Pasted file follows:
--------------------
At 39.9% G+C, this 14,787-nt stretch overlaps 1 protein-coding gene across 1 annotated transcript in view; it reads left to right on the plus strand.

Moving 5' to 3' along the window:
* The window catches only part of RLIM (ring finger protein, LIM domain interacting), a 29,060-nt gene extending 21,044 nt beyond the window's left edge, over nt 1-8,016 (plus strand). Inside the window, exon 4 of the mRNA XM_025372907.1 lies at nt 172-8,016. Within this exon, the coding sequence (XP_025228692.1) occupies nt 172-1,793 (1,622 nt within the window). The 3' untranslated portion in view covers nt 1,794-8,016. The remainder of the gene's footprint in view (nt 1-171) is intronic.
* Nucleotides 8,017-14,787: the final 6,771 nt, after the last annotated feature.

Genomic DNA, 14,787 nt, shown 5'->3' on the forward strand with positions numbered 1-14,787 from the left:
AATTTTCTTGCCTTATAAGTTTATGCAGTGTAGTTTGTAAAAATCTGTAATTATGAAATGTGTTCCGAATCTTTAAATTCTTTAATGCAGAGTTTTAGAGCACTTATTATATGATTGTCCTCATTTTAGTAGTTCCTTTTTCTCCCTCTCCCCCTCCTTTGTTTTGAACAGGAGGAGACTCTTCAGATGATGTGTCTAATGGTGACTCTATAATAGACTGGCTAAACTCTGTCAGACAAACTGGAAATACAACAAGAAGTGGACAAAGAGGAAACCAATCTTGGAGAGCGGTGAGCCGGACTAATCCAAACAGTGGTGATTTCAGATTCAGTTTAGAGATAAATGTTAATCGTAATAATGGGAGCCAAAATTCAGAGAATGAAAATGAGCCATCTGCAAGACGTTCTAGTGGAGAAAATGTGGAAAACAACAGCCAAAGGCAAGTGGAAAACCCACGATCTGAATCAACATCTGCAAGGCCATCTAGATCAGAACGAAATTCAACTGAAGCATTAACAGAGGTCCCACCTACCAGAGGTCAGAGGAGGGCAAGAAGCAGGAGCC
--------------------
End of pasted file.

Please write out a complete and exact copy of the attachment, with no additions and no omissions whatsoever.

At 39.9% G+C, this 14,787-nt stretch overlaps 1 protein-coding gene across 1 annotated transcript in view; it reads left to right on the plus strand.

Moving 5' to 3' along the window:
* The window catches only part of RLIM (ring finger protein, LIM domain interacting), a 29,060-nt gene extending 21,044 nt beyond the window's left edge, over nt 1-8,016 (plus strand). Inside the window, exon 4 of the mRNA XM_025372907.1 lies at nt 172-8,016. Within this exon, the coding sequence (XP_025228692.1) occupies nt 172-1,793 (1,622 nt within the window). The 3' untranslated portion in view covers nt 1,794-8,016. The remainder of the gene's footprint in view (nt 1-171) is intronic.
* Nucleotides 8,017-14,787: the final 6,771 nt, after the last annotated feature.

Genomic DNA, 14,787 nt, shown 5'->3' on the forward strand with positions numbered 1-14,787 from the left:
AATTTTCTTGCCTTATAAGTTTATGCAGTGTAGTTTGTAAAAATCTGTAATTATGAAATGTGTTCCGAATCTTTAAATTCTTTAATGCAGAGTTTTAGAGCACTTATTATATGATTGTCCTCATTTTAGTAGTTCCTTTTTCTCCCTCTCCCCCTCCTTTGTTTTGAACAGGAGGAGACTCTTCAGATGATGTGTCTAATGGTGACTCTATAATAGACTGGCTAAACTCTGTCAGACAAACTGGAAATACAACAAGAAGTGGACAAAGAGGAAACCAATCTTGGAGAGCGGTGAGCCGGACTAATCCAAACAGTGGTGATTTCAGATTCAGTTTAGAGATAAATGTTAATCGTAATAATGGGAGCCAAAATTCAGAGAATGAAAATGAGCCATCTGCAAGACGTTCTAGTGGAGAAAATGTGGAAAACAACAGCCAAAGGCAAGTGGAAAACCCACGATCTGAATCAACATCTGCAAGGCCATCTAGATCAGAACGAAATTCAACTGAAGCATTAACAGAGGTCCCACCTACCAGAGGTCAGAGGAGGGCAAGAAGCAGGAGCC